Among all the investigators, caseworkers and lawyers assigned to Susana Delgadillo when she was in the custody of the state, her court-appointed special advocate was the one constant.
Delgadillo, now 21, of Northbrook, said her advocate helped her in lots of ways, from checking in on her younger siblings to helping her further her education. The two keep in touch regularly now that Delgadillo is an adult.
"I tell her my goals. She sends me pictures of her dogs," Delgadillo said. "It's a true friendship."
The nonprofit CASA Kane County, the largest such program in the state, needs more Spanish-speaking volunteers in the dual role of court appointed special advocates and guardians ad litem. The volunteers advocate for the best interests of abused and neglected children within the juvenile court system.
Out of 265 active volunteers, just 13 are bilingual, or less than 5 percent, program coordinator Maria Casas said. That's compared with 468 youths in the program, 15 percent of whom are bilingual with families who mostly speak Spanish.
Having bilingual volunteers means sharing the same language, but ideally also the same culture, Casas said. "It makes them feel that they are understood," Casas said.
The Daily Herald won't identify the advocates by their last names, also omitted from court documents, to protect their privacy.
Volunteer Paulita, a native of Puerto Rico and Aurora resident, said it's easier for families to accept that her role is not adversarial, but about ensuring the child remains safe.
"It helps them understand the process better,"said Paulita, who's been volunteering for CASA Kane County since 2008.
Not all youths want to keep in touch once they are out of the foster care system, but that's OK, Paulita said.
"If I can help a child out there to have a better way of life, then I'm going to do it," she said.
Gabe, also a Spanish-speaking advocate from Aurora, said the role is all about speaking on behalf of the youths, with their well-being the primary concern.
He visits the youths about once a week, communicates regularly with the program supervisors and attends court dates every six months or so.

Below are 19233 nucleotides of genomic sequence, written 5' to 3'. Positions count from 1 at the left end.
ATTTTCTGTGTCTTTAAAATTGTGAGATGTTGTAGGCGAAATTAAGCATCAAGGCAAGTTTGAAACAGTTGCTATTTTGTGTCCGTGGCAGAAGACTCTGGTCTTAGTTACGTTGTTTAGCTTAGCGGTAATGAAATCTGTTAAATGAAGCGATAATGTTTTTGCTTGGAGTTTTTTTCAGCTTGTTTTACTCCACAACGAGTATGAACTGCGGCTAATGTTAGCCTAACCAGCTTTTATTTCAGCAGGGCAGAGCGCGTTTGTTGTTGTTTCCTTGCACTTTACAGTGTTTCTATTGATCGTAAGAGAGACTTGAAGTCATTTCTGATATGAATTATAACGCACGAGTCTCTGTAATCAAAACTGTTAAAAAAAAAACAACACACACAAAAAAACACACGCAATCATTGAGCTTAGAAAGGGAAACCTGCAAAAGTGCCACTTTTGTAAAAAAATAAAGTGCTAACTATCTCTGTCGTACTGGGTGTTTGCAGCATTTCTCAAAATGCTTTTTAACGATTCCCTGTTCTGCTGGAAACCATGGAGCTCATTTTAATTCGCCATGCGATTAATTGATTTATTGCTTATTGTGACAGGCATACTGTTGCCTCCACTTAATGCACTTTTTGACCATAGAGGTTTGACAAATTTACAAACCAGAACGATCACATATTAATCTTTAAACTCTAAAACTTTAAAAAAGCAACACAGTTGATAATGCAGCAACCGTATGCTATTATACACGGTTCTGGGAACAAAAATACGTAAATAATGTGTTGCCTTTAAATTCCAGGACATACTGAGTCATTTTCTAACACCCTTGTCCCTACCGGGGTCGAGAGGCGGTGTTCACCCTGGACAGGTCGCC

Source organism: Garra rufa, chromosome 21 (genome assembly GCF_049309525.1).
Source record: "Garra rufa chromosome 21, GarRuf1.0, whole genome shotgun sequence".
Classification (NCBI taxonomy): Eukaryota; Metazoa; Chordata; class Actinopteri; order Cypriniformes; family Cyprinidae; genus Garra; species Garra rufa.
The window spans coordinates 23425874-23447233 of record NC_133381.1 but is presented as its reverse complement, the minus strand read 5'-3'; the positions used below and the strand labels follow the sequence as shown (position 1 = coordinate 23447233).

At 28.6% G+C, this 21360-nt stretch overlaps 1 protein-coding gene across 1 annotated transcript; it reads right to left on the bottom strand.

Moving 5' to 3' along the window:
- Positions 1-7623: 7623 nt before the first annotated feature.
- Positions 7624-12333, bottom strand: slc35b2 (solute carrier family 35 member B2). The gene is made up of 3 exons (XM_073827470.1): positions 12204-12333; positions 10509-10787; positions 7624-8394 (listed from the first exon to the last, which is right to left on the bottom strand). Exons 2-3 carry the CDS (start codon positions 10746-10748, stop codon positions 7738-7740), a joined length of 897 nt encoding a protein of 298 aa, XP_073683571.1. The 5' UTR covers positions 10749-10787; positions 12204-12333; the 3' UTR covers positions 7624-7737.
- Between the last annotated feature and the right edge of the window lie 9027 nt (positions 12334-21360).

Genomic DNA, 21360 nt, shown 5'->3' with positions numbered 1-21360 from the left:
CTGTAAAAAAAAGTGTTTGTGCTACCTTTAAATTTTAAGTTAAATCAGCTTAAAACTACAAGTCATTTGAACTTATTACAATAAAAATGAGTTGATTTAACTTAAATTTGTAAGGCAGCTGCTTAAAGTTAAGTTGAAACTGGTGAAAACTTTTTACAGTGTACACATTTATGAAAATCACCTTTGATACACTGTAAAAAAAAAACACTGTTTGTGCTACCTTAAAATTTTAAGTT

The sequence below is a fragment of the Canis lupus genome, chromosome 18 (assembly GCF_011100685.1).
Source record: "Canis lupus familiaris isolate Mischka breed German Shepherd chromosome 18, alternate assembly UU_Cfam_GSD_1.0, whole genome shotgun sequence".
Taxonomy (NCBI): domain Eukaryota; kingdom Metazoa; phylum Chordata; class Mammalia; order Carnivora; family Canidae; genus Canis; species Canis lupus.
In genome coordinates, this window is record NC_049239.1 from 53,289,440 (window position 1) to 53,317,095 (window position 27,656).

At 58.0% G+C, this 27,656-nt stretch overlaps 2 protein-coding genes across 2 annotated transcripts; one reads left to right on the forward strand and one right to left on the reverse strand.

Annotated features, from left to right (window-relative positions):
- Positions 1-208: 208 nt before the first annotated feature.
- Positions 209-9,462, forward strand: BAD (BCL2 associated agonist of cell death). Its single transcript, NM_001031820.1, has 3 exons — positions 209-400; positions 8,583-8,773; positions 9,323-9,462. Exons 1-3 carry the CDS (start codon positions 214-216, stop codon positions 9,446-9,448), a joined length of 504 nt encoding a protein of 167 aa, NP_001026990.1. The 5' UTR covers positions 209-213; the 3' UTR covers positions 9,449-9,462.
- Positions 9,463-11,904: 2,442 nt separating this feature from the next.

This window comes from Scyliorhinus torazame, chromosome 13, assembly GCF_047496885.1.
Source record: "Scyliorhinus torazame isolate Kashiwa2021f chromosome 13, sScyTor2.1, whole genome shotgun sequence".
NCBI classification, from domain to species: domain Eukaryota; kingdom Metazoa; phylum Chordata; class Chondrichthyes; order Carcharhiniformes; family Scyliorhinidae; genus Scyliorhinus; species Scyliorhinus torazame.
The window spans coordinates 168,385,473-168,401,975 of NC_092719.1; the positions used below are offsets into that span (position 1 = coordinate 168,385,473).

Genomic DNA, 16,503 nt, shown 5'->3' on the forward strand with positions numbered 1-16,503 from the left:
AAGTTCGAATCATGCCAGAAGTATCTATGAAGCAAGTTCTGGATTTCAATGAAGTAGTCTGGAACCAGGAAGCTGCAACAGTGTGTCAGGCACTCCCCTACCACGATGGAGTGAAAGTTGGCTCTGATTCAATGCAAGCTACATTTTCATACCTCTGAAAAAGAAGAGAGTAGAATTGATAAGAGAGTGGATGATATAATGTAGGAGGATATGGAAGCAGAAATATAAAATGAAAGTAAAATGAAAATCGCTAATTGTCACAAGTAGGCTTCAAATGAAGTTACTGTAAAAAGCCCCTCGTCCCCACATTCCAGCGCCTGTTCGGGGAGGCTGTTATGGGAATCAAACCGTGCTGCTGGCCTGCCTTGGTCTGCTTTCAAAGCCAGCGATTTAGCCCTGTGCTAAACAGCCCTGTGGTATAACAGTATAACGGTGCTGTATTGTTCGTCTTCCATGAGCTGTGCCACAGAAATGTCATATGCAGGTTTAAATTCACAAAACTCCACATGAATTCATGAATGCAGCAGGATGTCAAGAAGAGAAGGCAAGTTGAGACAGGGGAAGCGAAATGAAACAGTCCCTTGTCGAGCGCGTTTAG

Gabe said he has lobbied for a variety of things for the youths, from better backpacks to securing rides to school and helping kids join sports programs.
"Some (kids) might want to shut you out and some accept you as a friends. It's always different," he said. "The more you're involved, the more they see that you care. ... Once they see that, they feel more open to you."
The task can take an emotional toll, but it's well worth it, he said.
"When you reunite the family and you see the joy on a child's face at being reunited, it's worth it," he said. "Sometimes they don't go home but they go to a better home. Either way, it's a win-win for them."
Volunteers go through multiple interviews; a comprehensive background check, repeated every four years; 40 to 45 hours of training, including a live case simulation; and 12 hour per year of continuing education on topics such as internet safety, said Catherine D. Battista, vice president of advocacy and operations.
Volunteers are assigned a supervisor, who becomes the "go-to" person for questions, concerns and even frustrations, Gabe said. The agency also has an attorney that represents them in the courtroom.
"They treat you as a member of the team, as if you're getting a check with them," Gabe said.
Paulita agreed. "When I need help, when I get stuck," she said, "I can tell them to help me out."
Delgadillo said she hopes more Latinos will volunteer to help children who are living through the uncertainty and turmoil of the foster care system, as she once did.
"I didn't have that (shared culture) with my (advocate) but that was OK because I grew up here," she said. "Many kids just have that Latino culture and that's all they know. So how can they relate to someone who doesn't understand their culture?"
For more information, contact Casas at firstname.lastname@example.org or (630) 232-4484.